8. I.M. Pei & Partners, “November 22, 1963: Death of the President | JFK Library,” John F. Kennedy Presidential Library and Museum, n.d.,
  9. “John F. Kennedy Autopsy,” Spartacus Educational, accessed April 3, 2023,
  10. The White House Historical Association, “John F. Kennedy Funeral,” WHHA (en-US), 2012,
  11. The White House Historical Association, “John F. Kennedy Funeral,” WHHA (en-US), 2012,
  12. The White House Historical Association, “John F. Kennedy Funeral,” WHHA (en-US), 2012,
  13. American Public Media, “Lyndon Johnson Calls Jackie Kennedy | The President Calling,” American Radio Works, 2018,
  14. American Public Media, “Lyndon Johnson Calls Jackie Kennedy | The President Calling,” American Radio Works, 2018,
  15. American Public Media, “Lyndon Johnson Calls Jackie Kennedy |The President Calling,” American Radio Works, 2018,
  16. Barbara Leaming, Mrs. Kennedy: The Missing History of the Kennedy Years, 1st Touchstone ed (New York: Touchstone, 2002), 372.

Danielle Sanchez

My name is Danielle Sanchez and I am apart of the St. Mary's graduating class of 2024. I am majoring in Interdisciplinary English Language Arts and Reading with a teacher certificate for EC-6. I enjoy reading, learning, and teaching others.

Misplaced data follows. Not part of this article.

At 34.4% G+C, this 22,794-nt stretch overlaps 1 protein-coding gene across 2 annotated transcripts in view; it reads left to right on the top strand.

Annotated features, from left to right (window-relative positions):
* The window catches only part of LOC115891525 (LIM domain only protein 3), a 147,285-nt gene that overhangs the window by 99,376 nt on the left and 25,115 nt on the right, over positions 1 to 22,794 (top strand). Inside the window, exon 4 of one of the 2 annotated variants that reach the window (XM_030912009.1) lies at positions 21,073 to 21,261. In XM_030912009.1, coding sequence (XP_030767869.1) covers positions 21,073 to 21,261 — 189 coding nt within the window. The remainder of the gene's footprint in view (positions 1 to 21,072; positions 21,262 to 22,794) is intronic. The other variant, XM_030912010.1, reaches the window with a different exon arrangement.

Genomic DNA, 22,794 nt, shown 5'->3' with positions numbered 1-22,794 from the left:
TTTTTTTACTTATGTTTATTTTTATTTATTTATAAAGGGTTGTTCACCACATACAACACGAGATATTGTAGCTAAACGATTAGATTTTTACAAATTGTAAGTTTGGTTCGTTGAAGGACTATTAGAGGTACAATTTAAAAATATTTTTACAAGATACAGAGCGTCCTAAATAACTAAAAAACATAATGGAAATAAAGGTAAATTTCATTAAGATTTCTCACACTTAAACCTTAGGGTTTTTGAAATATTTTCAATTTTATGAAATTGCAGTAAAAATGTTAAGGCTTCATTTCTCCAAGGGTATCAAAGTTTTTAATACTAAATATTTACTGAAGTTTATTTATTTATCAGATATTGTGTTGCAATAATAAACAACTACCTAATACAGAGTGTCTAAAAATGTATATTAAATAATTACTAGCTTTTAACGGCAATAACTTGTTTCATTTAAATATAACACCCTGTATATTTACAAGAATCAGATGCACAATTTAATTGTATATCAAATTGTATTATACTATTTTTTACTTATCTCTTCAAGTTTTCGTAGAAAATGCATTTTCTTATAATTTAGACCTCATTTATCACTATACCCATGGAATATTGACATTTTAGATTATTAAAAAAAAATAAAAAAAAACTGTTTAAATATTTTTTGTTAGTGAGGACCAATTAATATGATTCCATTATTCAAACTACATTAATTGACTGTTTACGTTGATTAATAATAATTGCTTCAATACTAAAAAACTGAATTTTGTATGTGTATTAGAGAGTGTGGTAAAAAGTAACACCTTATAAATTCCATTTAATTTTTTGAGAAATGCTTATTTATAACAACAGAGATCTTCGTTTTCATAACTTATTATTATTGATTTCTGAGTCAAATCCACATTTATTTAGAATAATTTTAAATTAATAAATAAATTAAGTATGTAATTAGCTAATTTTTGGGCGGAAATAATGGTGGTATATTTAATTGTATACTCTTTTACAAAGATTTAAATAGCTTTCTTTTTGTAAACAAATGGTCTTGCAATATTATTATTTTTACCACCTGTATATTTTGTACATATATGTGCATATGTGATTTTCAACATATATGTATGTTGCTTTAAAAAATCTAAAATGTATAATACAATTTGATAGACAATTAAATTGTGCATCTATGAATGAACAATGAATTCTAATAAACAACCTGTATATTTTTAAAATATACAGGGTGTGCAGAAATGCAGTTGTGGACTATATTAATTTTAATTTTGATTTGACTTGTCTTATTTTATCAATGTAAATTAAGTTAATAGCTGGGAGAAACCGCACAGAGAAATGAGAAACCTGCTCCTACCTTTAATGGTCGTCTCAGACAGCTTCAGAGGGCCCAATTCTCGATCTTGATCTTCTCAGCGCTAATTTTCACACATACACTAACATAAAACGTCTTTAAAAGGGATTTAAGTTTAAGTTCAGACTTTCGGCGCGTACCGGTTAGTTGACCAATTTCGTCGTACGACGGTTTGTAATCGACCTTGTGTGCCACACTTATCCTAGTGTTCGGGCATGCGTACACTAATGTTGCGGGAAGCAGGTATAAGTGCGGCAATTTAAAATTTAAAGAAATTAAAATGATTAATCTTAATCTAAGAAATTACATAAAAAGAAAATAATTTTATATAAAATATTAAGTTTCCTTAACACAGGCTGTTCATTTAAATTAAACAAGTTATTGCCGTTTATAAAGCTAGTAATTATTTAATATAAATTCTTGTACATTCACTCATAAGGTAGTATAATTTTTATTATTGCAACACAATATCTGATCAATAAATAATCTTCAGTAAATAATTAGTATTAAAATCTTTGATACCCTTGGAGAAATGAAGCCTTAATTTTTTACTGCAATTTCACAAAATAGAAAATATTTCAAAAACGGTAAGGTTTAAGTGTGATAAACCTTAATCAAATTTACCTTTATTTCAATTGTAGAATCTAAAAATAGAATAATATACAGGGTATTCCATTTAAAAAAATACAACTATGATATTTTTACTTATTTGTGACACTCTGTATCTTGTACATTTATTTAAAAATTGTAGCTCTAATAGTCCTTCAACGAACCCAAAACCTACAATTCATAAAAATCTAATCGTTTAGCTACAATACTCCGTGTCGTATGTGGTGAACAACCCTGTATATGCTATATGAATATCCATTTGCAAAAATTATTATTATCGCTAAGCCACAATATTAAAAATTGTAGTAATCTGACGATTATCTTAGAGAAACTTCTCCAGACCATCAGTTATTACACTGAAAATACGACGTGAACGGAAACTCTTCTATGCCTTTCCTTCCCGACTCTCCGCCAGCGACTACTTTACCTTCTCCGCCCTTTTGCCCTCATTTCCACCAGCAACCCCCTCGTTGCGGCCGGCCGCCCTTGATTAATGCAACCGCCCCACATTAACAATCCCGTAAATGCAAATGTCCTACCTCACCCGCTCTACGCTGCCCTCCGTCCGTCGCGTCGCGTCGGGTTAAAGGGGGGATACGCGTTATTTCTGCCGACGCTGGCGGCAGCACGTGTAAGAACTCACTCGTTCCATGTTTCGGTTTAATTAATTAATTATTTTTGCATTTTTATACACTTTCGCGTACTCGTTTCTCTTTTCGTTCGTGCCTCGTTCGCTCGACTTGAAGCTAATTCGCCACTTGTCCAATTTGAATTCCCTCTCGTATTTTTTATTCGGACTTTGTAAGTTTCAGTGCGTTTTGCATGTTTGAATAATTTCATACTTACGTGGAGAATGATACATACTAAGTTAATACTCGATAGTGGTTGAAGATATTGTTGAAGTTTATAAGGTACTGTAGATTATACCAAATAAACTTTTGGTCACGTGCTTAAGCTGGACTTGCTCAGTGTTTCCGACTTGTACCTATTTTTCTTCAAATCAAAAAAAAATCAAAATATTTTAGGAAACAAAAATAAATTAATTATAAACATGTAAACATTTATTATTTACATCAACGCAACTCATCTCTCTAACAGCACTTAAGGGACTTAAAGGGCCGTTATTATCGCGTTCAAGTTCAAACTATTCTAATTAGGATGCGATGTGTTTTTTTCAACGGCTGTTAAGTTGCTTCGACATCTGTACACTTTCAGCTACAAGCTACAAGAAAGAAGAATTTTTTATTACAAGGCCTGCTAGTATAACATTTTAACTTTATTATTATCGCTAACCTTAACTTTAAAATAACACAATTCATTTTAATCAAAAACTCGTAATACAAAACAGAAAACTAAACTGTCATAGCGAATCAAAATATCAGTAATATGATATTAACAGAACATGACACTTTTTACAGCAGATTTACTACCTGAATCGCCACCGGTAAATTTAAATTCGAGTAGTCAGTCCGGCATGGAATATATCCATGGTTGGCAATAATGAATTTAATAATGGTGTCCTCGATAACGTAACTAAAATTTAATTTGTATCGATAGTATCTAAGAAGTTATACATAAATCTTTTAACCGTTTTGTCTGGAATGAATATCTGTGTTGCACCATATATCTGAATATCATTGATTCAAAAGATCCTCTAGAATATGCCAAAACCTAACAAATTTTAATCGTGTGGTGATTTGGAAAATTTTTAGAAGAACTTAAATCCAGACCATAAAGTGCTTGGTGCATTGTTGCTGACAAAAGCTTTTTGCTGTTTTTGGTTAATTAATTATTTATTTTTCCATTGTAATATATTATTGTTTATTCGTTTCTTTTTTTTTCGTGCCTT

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Recent Comments


  • Xavier Bohorquez

    Congrats on the Award! This perspective on the story of John F. Kennedy’s death that was from the point of view of his wife was something I never recognized. Reading it from Jackie’s perspective was the most movings things I read this semester and I particularly liked the use of images throughout the article. It always helps to see the person you are learning about, and in different settings as well. Hope you continue to post/publish in the future.

  • Maya Naik

    Hello! Congratulations on your nomination, it was well deserved. I appreciate the story being told from Jackie’s point of view. It was so interesting to hear about a public figure who is not spoken of enough. I was saddened to learn that she fell into depression and PTSD. I believe that, nonetheless, she had amazing and inspiring qualities. Thank you for your publication.

  • Emilee Luera

    Congratulations on your award! I enjoyed your article about Kennedys wife and it was truly informative. This truly shows that people who are well know such as Jackie Kennedy go through the same thing as us and are humans. Your article provided information that was eye opening about Mrs. Kennedy! Its unbelieveable what she went through, but was such a big supporter of John F. Kennedy.

  • Carlos Alonzo

    Congratulations on your award! We hope that you enjoyed the award ceremony. Your topic was quite interesting and highlights and underappreciated person in U.S. history. Hopefully, you feel that this was well deserved! I enjoyed Jackie Kennedy’s self-awareness and feel terrible that she fell into depression and PTSD. Jackie Kennedy has great qualities that we look to emulate.

  • Karicia Gallegos